MFA, Boston gets ‘folksy’ in folk art exhibit

Posted on February 9, 2021 by

The Museum of Fine Arts, Boston showcases folk art — also called the “art of the people” — in “Collecting Stories: The Invention of Folk Art.” It opened last weekend and runs through next January 9.

  The exhibition examines how folk art evolved into a “collecting category” at the MFA thanks to the passion of benefactor/donor Maxim Karolik to champion the art of the people.

A folk art painting of Lake Ontario by an unidentified artist in MFA exhibition

  Throughout the 1940s and ’50s, Karolik advocated the then-radical notion of incorporating American “folk art” into the Museum’s collection and disrupting long-held standards and definitions of so-called “fine art.”

  Through his enthusiasm and generosity, the MFA became one of the first encyclopedic museums in the country to actively collect works by artisans, craftspeople, women, schoolchildren, sailors and other artists who were free from the strict rules of traditional Western academic training.

A folk art whirligig at the MFA Boston

  Karolik’s expansive vision of American art proved to be ahead of his time—while MFA curators ultimately accepted its value, the reluctance to display folk art alongside fine art remained for decades to come.

  The exhibition features 59 works on paper shown in two successive rotations and 20 sculptural objects drawn primarily from the MFA’s Karolik Collection of American Folk Art.

  For ticketing info, hours and Covid-19 guidelines, visit www.mfa.org.

Gallery notes

‘SHELTER’ EVENT: Join local poets and writers tonight, Thursday, February 11, at 7 p.m. in a free virtual reading event in conjunction with the show ‘Shelter: The Art of Caring’ at the Arts League of Lowell’s Greenwald Gallery in ALL headquarters on Market Street through February 28. Stephan Anstey, Diamond Asaneh, Suzanne Beebe, Douglas Bishop, MJ Bujold, Charles Gargiulo, Nancy Lee Jasper, S. C. Thibodeau and PJ Wamala will share their writings on the subject of “Shelter” that are included in the community exhibit, with all proceeds benefiting the Lowell Transitional Living Center. Homeless advocate and author Alexis Ivy will also participate. Emily Ferrara hosts. Free but registration required at https://pollardml.assabetinteractive.com/calendar/shelter-the-art-of-caring-poetry-and-prose-virtual-reading/.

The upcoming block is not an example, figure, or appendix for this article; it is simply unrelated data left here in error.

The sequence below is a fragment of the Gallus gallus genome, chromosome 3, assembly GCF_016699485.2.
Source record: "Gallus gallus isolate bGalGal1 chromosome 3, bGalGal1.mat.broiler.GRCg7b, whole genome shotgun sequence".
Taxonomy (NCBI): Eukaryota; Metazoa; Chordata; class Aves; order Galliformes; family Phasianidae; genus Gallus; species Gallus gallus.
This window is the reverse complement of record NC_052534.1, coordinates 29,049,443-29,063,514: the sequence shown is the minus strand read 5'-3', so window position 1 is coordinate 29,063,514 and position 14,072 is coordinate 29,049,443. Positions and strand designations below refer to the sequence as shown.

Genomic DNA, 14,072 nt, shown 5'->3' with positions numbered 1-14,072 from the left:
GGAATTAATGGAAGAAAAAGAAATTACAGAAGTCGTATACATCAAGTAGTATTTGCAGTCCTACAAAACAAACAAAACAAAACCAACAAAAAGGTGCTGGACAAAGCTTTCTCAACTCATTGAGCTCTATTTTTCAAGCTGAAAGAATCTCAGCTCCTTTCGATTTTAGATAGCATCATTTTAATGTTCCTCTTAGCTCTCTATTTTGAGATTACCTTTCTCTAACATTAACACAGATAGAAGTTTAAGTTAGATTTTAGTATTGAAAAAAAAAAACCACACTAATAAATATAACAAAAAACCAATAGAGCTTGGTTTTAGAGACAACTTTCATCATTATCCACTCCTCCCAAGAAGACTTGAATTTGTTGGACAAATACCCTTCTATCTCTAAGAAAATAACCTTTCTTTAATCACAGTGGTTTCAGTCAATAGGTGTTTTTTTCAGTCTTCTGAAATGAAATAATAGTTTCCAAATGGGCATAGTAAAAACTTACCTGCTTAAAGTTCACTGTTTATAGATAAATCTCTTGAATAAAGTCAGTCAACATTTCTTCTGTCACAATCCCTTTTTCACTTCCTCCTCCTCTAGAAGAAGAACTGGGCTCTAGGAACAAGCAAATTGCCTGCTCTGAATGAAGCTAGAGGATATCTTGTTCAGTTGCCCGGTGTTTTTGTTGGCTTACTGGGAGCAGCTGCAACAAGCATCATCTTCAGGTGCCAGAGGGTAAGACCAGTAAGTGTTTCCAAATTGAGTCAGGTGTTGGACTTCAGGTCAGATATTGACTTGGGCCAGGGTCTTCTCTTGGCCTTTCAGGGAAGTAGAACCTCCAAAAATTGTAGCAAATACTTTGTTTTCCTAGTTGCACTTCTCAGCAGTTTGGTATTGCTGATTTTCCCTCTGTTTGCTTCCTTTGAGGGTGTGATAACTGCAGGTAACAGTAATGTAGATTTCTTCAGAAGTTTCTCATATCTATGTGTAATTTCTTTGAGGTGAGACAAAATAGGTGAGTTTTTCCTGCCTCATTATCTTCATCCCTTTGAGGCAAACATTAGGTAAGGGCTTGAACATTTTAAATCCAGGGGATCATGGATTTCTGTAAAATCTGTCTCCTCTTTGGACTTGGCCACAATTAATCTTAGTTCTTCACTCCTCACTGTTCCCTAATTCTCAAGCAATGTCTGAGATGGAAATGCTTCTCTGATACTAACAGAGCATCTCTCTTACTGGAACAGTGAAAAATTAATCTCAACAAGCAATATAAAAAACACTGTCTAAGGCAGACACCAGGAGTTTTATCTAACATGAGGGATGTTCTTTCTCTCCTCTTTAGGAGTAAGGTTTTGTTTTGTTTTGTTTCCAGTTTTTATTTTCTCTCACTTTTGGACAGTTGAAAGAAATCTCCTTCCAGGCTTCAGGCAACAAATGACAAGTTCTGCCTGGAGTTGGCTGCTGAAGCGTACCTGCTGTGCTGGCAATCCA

BLACK HISTORY MONTH:  Local art venues celebrate February’s Black History Month with events and exhibits. At Lowell’s Brush Art Gallery and Studios “Black Light — Visual Articulations in Conjunction with Black History Month” is on view through February 28. Sponsored by the Lura Smith Fund — MCCF,  in conjunction with Rev. Dr. Martin Luther King, Jr. Day and Black History Month, it focuses on cultural imagery, struggle, the human figure and abstract art, using charcoal, pastel graphite, photography and paint in works by Massachusetts and nationally-known artists Thaddeus Miles, Wilda Gerideau Squires, Derrick Jamison, Gwendolyn Lanier and Calvin Thomas. A virtual reception takes place on Saturday, February 20 at 2 p.m. A Zoom link will be sent via an email blast. To join the Brush email list, go to https://thebrush.us11.list-manage.com/subscribe?u=a94262db661e856a7fdd7be80&id=dcecbf5fce. Or RSVP to director@thebrush.org.  To view the exhibit online, go to https://thebrush.org/CurrentExhibitBlackLight.htm…Concord Museum hosts a special Black History Month forum on President’s Day, Monday, February 15 at 7 p.m., featuring Dr. Scott Casper discussing his book “Sarah Johnson’s Mount Vernon.” Few national landmarks are better known than George Washington’s Mount Vernon estate. Casper’s book recounts the life of Sarah Johnson, who spent over 50 years there in slavery and emancipation. Through stories of her life and those of her family and friends, Casper shares an intimate picture of Mount Vernon in the 19th and early 20th centuries and gives insight into those who were essential to making Mount Vernon an iconic historic site that attracts worldwide visitors. Go to www.concordmuseum.org to register. Participants will receive a live link the day of the program. Books available at the Concord Book Shop at www.concordbookshop.com.

TRIVIAL PURSUITS:  Calling all history nerds and trivia champs — this one’s for you. Concord Museum hosts an evening of virtual trivia on Thursday, February 18 at 7 p.m. Test your knowledge of American history, geography and all things Concord in this friendly competition. Categories include Who’s the President; Women of Concord; GeoPlunge: Where History and Geography Intersect and New Beginnings: Inventions and Inventors. Play individually or as a team with household members. Prizes awarded to the top three players or teams. Register at www.concordmuseum.org, and you will get a Zoom link to join the game. You will be muted upon entry and can choose to have your video on or off during the game. Answers will be submitted via the Zoom chat feature. Check-in begins at 6:45 p.m. to ensure a prompt start.

ICONIC FILMS: The Museum of Russian Icons hosts a two-part virtual film screening and discussion with director Alexander Smoljanski, who made films about two famous Russian artists — Oscar Rabin, leader of the Soviet artistic underground, and his wife, painter Valentina Kropivnitskaya. “OSCAR” screens this Saturday, February 23, at 11 a.m.  Register by today, Thursday, February 11. “In Search of Lost Paradise” screens Saturday, March 6, at 11 a.m. Register by Thursday, March 4. $6, members; $12, nonmembers, per film. Link to https://museumofrussianicons.charityproud.org/EventRegistration/Index/4851 to register for “OSCAR” and to https://museumofrussianicons.charityproud.org/EventRegistration/Index/4852 for “Paradise.”

Nancye Tuttle’s email address is nancyedt@verizon.net

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